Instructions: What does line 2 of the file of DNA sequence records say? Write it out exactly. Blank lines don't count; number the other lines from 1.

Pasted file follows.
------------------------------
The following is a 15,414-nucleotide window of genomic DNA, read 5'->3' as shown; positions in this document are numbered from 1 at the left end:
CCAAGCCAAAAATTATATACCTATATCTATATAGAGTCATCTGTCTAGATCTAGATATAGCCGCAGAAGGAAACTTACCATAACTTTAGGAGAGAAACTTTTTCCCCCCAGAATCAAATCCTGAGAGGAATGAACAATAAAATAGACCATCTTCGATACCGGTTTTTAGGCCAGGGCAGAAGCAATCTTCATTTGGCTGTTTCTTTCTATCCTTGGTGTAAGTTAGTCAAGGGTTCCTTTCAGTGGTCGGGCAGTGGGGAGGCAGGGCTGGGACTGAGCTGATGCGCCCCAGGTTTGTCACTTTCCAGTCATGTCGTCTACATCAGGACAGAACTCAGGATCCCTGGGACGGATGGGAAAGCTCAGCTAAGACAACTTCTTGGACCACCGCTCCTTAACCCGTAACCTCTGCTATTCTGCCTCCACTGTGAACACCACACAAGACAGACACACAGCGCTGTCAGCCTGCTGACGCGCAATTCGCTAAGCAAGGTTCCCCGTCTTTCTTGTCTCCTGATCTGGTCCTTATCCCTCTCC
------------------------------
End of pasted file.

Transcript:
CCAAGCCAAAAATTATATACCTATATCTATATAGAGTCATCTGTCTAGATCTAGATATAGCCGCAGAAGGAAACTTACCATAACTTTAGGAGAGAAACTTTTTCCCCCCAGAATCAAATCCTGAGAGGAATGAACAATAAAATAGACCATCTTCGATACCGGTTTTTAGGCCAGGGCAGAAGCAATCTTCATTTGGCTGTTTCTTTCTATCCTTGGTGTAAGTTAGTCAAGGGTTCCTTTCAGTGGTCGGGCAGTGGGGAGGCAGGGCTGGGACTGAGCTGATGCGCCCCAGGTTTGTCACTTTCCAGTCATGTCGTCTACATCAGGACAGAACTCAGGATCCCTGGGACGGATGGGAAAGCTCAGCTAAGACAACTTCTTGGACCACCGCTCCTTAACCCGTAACCTCTGCTATTCTGCCTCCACTGTGAACACCACACAAGACAGACACACAGCGCTGTCAGCCTGCTGACGCGCAATTCGCTAAGCAAGGTTCCCCGTCTTTCTTGTCTCCTGATCTGGTCCTTATCCCTCTCC